In Canada, as well as who knows where else ---- we sometimes hear a lot about the "wage gap" or "economic inequality".
Being on a provincial disability payment gives me a certain perspective.
I am paid more or less the same amount of money as anyone else on my same disability program. But our disability program pays us "typically less" than most people who live in our province would "typically" make.
so:::: I heard somewhere that 7/10 Americans are supposedly "broke", while only 3/10 actually have some cash.
In Latter-Day Saint or Ex-Latter-Day Saint circles, there's this viewpoint that might go around that it's a great sin not to take care of the poor.
So:: I was thinking::: does this mean that 30% of the USA population should somehow try to "take care" of 70% of the population?
Like, how would that work?
I then took the example or idea or anecdotal thought of two people who receive the same income every month, much like my disability program:::
They have an equal beginning I'll say. Say they both make $1000 a month.
The first might pay for his essentials, and lives with his parents. Saves the rest.
The second might pay for essentials lives with his parents but spends the rest on cigarettes and alcohol.
Now::: There's obviously going to be a difference of outcome for these two people.
The first will have a big pile of savings, and better health.
The second will have no savings, maybe some debt, and not as good health.
Heck, I could add in a third person on the same payment system::
Pays for essentials lives in a rental home, and buys lots of junk.
One has no stuff, good health, and lots of savings.
One has no stuff, bad health, and no savings.
One has lots of stuff, good health, and no savings.
The point I'm trying to illustrate here is this::::: The people might have the same income all their lives -------- but their economic outcomes are vastly different based on WHAT THEY CHOOSE TO DO WITH THEIR MONEY.
It's about the habits they develop and the choices they make.
So:::: Let's say the one with all the savings is "the rich one" ------ and the other two think they need his help because they don't have as much money.
How exactly would equalizing these people economically work anyway?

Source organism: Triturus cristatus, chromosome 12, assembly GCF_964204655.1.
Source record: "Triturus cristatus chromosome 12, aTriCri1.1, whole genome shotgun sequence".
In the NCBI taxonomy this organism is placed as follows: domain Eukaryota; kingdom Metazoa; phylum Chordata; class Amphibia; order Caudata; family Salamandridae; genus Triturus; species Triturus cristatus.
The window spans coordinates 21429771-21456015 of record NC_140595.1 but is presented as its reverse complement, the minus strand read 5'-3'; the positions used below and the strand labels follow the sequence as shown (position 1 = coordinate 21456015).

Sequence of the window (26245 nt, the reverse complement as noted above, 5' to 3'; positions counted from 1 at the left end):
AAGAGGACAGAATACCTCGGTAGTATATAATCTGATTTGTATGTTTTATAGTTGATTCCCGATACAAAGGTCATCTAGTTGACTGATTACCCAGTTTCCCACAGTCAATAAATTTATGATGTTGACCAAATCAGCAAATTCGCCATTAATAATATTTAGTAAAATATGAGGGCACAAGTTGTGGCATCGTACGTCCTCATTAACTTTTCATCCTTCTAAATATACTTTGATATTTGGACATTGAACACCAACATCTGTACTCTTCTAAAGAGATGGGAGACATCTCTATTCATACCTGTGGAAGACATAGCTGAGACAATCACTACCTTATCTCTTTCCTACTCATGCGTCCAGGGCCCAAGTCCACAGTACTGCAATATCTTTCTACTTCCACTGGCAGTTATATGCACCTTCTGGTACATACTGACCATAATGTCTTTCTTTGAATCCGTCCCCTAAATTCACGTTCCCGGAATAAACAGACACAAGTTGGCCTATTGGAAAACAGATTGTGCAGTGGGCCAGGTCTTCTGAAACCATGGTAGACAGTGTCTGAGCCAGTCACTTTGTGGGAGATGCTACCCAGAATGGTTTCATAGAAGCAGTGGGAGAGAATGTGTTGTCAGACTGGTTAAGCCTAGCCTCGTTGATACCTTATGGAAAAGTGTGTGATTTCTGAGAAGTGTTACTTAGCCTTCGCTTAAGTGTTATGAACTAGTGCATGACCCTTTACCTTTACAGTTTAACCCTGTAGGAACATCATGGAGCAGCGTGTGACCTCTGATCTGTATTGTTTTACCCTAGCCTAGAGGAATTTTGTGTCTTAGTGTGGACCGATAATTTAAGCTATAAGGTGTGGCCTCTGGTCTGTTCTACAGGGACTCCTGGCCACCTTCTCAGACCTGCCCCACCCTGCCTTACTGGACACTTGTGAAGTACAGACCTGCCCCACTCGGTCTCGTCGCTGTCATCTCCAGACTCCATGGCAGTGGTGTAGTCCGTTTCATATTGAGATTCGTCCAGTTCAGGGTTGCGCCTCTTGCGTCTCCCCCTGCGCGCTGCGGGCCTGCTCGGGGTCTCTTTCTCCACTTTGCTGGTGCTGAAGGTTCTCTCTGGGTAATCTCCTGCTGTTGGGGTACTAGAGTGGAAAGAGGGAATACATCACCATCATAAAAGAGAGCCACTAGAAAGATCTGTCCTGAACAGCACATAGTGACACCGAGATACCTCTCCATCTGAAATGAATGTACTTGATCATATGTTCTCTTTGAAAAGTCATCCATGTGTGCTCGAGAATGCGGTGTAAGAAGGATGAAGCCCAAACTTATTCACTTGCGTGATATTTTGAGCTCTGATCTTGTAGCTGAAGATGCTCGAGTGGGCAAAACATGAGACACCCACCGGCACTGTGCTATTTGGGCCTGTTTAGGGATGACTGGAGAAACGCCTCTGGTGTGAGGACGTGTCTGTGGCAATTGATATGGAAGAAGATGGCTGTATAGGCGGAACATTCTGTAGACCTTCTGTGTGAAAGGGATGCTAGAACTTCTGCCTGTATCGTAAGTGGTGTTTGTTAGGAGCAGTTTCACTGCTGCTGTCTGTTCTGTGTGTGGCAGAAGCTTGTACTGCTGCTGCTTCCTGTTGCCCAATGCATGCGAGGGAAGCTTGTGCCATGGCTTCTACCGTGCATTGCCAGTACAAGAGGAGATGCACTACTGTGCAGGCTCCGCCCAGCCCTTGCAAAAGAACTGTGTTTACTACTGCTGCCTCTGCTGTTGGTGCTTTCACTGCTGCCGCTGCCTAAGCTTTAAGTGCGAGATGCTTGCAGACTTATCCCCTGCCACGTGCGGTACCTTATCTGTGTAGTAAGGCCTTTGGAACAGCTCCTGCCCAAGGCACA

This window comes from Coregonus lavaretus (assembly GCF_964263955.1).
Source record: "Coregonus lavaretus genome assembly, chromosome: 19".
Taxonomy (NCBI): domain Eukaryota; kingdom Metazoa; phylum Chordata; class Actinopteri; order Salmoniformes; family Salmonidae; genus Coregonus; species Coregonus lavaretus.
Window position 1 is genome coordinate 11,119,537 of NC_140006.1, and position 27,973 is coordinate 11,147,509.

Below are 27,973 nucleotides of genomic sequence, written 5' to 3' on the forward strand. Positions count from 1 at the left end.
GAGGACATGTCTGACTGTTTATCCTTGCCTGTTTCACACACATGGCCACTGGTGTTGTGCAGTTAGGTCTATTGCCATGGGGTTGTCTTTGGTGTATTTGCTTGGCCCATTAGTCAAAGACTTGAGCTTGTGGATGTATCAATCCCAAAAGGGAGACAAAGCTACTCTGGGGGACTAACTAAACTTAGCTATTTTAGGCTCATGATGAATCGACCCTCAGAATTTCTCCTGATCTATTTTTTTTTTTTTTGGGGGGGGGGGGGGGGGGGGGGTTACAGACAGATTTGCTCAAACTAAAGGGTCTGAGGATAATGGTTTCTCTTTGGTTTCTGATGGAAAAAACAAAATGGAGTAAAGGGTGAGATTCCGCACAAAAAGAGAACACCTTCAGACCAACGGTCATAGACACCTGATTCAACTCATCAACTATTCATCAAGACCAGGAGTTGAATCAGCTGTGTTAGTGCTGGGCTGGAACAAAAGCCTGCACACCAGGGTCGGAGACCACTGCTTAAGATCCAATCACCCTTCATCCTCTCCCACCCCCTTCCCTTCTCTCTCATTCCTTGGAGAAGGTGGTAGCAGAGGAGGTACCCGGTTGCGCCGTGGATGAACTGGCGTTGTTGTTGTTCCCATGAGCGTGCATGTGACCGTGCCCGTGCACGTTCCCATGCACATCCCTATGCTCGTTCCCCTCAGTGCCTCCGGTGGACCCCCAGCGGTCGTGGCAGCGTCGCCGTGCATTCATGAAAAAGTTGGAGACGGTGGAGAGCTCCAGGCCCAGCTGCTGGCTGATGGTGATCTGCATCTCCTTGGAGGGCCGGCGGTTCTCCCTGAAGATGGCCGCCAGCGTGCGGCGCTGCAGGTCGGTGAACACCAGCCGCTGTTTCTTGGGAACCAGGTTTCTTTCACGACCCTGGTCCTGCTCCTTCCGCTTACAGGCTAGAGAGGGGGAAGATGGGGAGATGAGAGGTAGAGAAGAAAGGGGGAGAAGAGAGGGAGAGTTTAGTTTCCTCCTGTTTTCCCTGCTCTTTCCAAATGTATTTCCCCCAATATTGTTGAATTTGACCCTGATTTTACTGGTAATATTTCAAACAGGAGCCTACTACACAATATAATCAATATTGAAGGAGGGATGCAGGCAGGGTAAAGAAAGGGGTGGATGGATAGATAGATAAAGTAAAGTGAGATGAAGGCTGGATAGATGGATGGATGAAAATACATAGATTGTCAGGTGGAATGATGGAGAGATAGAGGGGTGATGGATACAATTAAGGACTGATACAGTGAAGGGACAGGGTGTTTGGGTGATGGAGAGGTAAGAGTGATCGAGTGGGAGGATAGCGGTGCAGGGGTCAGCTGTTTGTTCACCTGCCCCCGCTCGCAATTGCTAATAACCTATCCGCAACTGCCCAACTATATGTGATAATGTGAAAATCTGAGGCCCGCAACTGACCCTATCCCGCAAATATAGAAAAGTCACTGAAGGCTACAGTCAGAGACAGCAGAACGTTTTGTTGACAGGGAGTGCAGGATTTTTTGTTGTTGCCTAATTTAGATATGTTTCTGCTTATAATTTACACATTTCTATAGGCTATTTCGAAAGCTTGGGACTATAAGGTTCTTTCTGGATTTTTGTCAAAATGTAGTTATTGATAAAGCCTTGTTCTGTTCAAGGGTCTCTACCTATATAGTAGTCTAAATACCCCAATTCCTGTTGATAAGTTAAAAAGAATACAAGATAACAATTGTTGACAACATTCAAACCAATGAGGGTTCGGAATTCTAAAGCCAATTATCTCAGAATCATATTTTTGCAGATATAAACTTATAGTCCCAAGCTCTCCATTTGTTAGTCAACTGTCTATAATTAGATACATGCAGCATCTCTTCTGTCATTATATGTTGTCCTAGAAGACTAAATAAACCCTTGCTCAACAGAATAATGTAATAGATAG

Like::: why should I give my savings to a person who has lots of stuff? I have no stuff, so how would this be considered somehow equal?
If I have no stuff but lots of saved money, and that saved money earns interest ---- I might have and make a tonne of money, but I have no stuff. And I'm supposed to give my money to a person who has lots of stuff? Why what for? Why would that be equality? All of the sudden I have less money and no stuff, while he has my money and has all his stuff.
In the end, the search or quest to somehow economically equalize the human race might be entirely in vain.
Oh ---- I'm sure circumstance might play some role in a person's economic situation ------ but in the end, at some point, what it really comes down to is making choices and making habits. Make good chioces and habits and you'll prosper, make bad choices or habits and you won't.
It doesn't matter how you cut it:::: how you end up, in the end, is up to you and your choices and your behavior ---- you can't really rely on someone else to take care of you necessarily, nor would this reliance necessarily be moral either.
These are just my thoughts after pondering the question of how the rich are supposed to take care of the poor.
How are the rich supposed to actually take care of the poor anyway? Why does 30% of the population somehow have to take care of or pander to 70%?
Sure, democracy might be a thing ------ but what about personal habits and choices? Wouldn't 70% of the population demanding help or assistance from 30% over a lifetime somehow be considered immoral? Like slavery maybe?
It's really just up to personal choices and habits in the end. If I'm wrong please show me how.
Trying to economically equalize the world might be a really hard thing to do and here are some reasons why:::: not everybody wants the same thing. If everyone all had the same stuff, there would be no variety. No choices being made.
You could give everyone equal opportunity, but it wouldn't translate into an equal outcome.
Equal outcome would basically mean that everyone got the same stuff regardless of choices. In an equal outcome world:::: it doesn't matter what you choose to do ----- it doesn't matter what you really want ----- you'll just get the same as everyone else.
So Yeah. Maybe what I believe in is equality of opportunity.
But equality of outcome is different.
Somehow making equality of opportunity a thing might be OK --- that might make sense --- or maybe not ever necessarily pure equality but just trying to equalize opportunity ---- that might be OK.
But everybody is different, and even right from the day, you are born different children are not all the same as each other. It really depends on their choices, habits, health, and circumstances at that young age.
But eventually, assuming they aren't disabled, and even if they are disabled, it might really come down just to habits and choices.
It just doesn't completely make sense that rich people have to somehow pander to or take care of poor people.
Developing good habits, making good choices ---- personal development is what matters.